Fear Factory – Aggression Continuum Review

Like many young, metal-minded folks in the early 90s, I loved what Fear Factory was cooking on early albums like Soul of the New Machine and Demanfacture. They bridged the gap between death, industrial and Goth metal in ways that felt new and exciting. As much as I loved those early albums, I felt my attention waning by the time 1998s Obsolete hit the streets. It seemed the Fear Factory style had an expiration date and there was only so much of their signature “cyber metal” sound that I needed in my life. I slept on subsequent releases and didn’t pay attention to their output again until I was tasked with reviewing their 2012 opus The Industrialist. While I was amused that so much of what the band was doing remained the same 15 years after I checked, I couldn’t escape the feeling all I was hearing was recycled ideas from what was always a very limited template. Things improved on 2015s Genexus and I was reminded that their sound could pay dividends when executed well. For whatever reason, I didn’t expect to see another Fear Factory album after Genexus. I was okay with that too, as the band went out on a decent note. Yet here we are with album number eleven Aggression Continuum seeing its release overshadowed by vocalist Burton C. Bell’s announcement that he’s leaving the band. Factory wages, man…

I’ll admit going into Aggression Continuum with low expectations, and that just might be the smart play. Opener “Recode” is the very model of the classic FF song – angry, edgy, aggressive and chunky, offset with just enough catchy vocal hooks to stick in your head. It’s a tried-and-overtried formula but the band wrings every ounce of potential from it for a ripping tune that moved immediately to my lifting playlist. Dino Cazares’ trademark staccato, herky-jerky riffing is as it was, and Burton C. Bell still manages to sound enraged one moment, and like he’s trying out for an 80s techno-goth act the next. The fast-twitch aggression still works though and the clean chorus really pops. As good as “Recode” is, “Disruptor” is not. It’s odd the band chose it as the album’s lead single, since it’s easily the worst song here. It’s trying so hard to be hard it ends up sounding a bit unserious and juvenile. The clean vocal segments feel like something Voivod would leave on the studio floor – awkward and out of synch. The band reasserts themselves for enjoyably manic songs like the title track, where surprise, surprise, a certain Voyager vibe appears in the clean singing segments. This vibe reoccurs often on the remainder of the album, most noticeably on “Purity” and “Monolith,” giving a tired formula a slightly new lease on life.

Songs like “Fuel Injected Suicide Machine” and “Manufactured Hope” are pissed off and chaotic enough to leave a positive impression, and for the most part, the band does a surprisingly good job at holding the listener’s attention as the album rolls along. That said, at 48 minutes its cutting it close to being too much of a very niche, acquired taste, and some songs are overlong and in need of trimming (Closer “End of Line” runs 7 minutes but should stop at 5). While I hesitate to say the band is trying new things, I was mildly surprised by certain elements and sounds like the aforementioned Voyager vibe, and the sporadic post-punk feel on certain tracks. Never you fret though, as this is mostly standard issue Fear Factory with all knobs and dials set to Body Hammer.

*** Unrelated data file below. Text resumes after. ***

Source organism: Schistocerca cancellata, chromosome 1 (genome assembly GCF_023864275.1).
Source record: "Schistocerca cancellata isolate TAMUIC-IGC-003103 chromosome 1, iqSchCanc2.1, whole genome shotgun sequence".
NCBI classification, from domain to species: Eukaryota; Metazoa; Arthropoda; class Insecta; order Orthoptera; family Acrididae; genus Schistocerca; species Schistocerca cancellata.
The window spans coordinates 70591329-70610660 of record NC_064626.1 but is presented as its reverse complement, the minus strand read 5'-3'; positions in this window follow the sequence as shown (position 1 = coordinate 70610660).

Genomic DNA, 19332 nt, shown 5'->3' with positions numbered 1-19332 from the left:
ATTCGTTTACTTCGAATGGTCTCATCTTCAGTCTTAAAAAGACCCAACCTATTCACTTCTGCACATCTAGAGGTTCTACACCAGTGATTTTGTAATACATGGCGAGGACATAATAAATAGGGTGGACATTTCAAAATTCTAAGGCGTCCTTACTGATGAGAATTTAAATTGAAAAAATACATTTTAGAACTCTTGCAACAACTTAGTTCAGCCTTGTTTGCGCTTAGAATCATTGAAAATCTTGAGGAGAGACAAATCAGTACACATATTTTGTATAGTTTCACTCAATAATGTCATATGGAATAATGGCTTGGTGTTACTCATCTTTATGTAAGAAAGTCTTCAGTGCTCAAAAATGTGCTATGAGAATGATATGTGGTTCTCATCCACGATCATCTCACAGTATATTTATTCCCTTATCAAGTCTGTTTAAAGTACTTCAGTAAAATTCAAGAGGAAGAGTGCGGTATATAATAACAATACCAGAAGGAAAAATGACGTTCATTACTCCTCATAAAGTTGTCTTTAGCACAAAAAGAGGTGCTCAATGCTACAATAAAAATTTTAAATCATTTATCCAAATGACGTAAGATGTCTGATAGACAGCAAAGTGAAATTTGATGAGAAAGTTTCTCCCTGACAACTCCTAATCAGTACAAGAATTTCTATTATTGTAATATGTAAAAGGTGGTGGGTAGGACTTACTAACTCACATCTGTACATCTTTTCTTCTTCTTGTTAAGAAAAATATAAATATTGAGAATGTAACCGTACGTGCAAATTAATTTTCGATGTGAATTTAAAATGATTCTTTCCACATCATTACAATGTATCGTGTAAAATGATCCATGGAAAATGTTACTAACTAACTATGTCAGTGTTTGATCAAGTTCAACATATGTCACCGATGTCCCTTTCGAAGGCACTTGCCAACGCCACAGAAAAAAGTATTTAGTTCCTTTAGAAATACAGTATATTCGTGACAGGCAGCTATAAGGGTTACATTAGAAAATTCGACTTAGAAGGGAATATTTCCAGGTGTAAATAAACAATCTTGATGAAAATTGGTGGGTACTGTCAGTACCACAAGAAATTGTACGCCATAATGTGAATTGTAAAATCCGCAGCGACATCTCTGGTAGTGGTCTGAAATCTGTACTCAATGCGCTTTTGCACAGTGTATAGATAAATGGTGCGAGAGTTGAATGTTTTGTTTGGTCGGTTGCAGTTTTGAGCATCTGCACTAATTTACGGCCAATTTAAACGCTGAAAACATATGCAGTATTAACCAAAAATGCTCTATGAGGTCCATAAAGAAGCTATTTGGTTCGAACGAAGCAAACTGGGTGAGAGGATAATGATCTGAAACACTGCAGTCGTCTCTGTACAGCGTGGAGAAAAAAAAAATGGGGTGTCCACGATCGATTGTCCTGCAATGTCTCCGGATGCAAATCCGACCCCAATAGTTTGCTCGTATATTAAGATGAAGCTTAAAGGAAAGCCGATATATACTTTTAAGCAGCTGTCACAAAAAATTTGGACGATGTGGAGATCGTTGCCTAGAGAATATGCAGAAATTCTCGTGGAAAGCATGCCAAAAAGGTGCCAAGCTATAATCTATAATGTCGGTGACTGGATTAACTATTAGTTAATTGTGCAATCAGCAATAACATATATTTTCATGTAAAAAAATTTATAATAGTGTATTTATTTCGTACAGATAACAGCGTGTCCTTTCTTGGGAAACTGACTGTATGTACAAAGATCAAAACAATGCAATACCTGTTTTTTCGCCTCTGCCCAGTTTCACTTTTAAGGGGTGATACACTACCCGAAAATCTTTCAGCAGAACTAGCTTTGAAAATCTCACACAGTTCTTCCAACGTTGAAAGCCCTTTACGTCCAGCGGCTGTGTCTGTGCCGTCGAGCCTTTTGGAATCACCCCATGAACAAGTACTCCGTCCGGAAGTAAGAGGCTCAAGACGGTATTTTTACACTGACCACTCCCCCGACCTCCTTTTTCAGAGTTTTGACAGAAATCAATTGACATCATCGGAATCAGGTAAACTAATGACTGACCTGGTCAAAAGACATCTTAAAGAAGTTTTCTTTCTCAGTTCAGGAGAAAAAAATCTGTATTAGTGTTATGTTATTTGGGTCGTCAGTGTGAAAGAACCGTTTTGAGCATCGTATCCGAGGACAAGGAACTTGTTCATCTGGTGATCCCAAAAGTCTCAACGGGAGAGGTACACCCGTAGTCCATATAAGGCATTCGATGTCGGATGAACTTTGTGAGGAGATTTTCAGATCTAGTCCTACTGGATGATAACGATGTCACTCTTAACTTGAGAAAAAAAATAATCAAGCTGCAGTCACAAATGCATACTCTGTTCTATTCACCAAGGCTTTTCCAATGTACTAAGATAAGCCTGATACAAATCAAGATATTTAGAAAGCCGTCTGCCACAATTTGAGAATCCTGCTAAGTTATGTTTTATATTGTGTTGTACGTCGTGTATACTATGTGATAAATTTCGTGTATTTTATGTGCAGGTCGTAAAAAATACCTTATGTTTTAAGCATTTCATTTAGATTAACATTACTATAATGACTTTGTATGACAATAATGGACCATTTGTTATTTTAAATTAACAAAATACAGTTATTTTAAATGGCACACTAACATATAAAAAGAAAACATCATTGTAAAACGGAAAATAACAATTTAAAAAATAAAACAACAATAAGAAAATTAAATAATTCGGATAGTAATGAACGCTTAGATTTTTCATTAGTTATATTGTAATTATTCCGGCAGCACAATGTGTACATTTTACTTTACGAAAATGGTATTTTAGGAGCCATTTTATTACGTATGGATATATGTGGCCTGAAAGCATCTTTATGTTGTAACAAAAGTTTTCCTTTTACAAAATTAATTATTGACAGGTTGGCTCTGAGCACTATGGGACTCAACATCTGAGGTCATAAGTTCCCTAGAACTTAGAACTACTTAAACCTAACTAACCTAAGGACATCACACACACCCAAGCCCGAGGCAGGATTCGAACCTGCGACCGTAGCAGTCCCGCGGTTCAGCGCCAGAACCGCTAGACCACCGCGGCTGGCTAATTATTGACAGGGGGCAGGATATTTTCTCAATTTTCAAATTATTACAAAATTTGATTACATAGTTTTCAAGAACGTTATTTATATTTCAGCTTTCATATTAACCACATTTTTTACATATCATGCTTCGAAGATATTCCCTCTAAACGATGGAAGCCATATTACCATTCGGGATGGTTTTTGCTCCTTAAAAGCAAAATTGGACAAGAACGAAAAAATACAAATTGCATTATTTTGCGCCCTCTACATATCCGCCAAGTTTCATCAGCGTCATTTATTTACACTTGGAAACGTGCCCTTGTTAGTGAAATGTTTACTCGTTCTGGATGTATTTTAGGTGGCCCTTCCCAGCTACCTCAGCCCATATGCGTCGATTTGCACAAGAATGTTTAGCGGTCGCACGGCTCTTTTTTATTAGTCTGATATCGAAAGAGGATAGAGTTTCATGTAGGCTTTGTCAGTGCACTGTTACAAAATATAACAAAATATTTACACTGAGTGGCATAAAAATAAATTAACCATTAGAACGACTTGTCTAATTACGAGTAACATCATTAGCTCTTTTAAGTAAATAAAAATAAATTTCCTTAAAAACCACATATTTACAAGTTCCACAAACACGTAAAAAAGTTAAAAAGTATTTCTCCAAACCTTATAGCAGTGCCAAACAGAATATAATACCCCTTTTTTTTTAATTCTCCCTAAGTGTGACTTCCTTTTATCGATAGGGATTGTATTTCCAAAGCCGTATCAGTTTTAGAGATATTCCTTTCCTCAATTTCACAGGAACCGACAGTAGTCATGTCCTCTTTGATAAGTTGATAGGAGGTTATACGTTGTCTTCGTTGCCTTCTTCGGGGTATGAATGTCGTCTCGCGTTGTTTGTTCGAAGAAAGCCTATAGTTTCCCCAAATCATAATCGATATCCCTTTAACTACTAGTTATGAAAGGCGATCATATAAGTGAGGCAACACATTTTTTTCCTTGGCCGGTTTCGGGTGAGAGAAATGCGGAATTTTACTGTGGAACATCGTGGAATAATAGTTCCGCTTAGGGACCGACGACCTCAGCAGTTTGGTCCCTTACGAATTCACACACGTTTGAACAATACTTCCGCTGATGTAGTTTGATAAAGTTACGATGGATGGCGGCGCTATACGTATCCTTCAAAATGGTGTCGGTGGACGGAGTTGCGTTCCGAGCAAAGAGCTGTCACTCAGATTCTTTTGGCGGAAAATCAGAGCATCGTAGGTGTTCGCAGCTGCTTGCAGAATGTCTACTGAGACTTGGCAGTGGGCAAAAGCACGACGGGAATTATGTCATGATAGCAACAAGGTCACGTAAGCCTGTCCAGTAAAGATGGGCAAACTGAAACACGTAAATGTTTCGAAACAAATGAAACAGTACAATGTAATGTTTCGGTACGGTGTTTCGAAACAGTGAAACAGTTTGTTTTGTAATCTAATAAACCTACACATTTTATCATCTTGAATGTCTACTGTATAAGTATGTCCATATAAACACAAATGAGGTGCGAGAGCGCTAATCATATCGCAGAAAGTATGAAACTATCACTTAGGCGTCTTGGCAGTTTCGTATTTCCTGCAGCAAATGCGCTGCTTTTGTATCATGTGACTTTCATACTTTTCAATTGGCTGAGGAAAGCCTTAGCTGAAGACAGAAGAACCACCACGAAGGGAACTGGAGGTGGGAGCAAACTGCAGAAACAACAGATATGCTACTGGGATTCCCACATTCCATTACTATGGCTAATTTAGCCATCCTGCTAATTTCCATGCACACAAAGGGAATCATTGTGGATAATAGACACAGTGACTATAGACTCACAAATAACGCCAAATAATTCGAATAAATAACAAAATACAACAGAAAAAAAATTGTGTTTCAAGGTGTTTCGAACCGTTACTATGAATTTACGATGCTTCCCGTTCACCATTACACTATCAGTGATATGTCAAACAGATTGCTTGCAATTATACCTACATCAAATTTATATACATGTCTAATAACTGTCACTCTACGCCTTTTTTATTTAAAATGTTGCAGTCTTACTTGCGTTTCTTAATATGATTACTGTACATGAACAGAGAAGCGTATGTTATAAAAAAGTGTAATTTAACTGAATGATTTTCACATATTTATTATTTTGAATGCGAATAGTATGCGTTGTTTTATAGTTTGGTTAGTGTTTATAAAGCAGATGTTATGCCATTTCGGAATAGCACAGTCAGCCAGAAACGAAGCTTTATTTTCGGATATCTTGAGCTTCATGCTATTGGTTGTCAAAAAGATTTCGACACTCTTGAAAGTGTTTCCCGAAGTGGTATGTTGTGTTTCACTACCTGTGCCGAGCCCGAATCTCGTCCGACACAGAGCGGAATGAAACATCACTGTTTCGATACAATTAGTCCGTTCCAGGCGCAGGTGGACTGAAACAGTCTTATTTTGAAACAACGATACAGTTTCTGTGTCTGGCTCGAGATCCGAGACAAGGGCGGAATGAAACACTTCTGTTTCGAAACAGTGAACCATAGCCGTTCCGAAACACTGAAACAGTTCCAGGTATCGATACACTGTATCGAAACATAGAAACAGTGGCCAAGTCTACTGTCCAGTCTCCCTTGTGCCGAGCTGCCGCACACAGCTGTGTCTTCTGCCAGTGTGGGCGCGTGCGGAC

Burton sounds especially youthful and spry throughout the album, his quasi-death roars effective and his singing suitably plaintive and isolated. Without him at the helm, Fear Factory just won’t be the same. And what can be said about Dino Cazares’s riffing that hasn’t been said already. He’s the Jon Schaffer of the cyber metal world and his burly, staccato riffs are as immovable and unrelenting as ever. His playing approximates being run through an industrial punch press for 48 minutes, and it definitely wears thin but makes an impact. There’s more of a metalcore flavor in some of his riffage than usual, and there’s even a vague Dark Tranquillity flare in the odd phrase. The fact the band took their core sound, which felt old circa 1998 and managed a respectably enjoyable platter in 2021 is a pleasant surprise. If this, instead of Genexus, is the album the classic pairing of Dino/Burton ends on, they did themselves proud.

Aggression Continuum is a slightly stronger album than Genexus, which would have cost me big money if I were a betting man. If you’re a fan of the band/sound, there’s plenty here to enjoy, with new-ish ideas brightening up the inevitably recycled ones. They may not be for everybody, but Fear Factory remain the undisputed champions at creating twitchy soundtracks for your next 14-hour first person shooter gaming binge. That way lies techno-insanity.

Rating: 3.0/5.0
DR: 7 | Format Reviewed: 270 kbps mp3
Label: Nuclear Blast
Websites: fearfactory.com | facebook.com/fearfactory
Releases Worldwide: June 18th, 2021

« »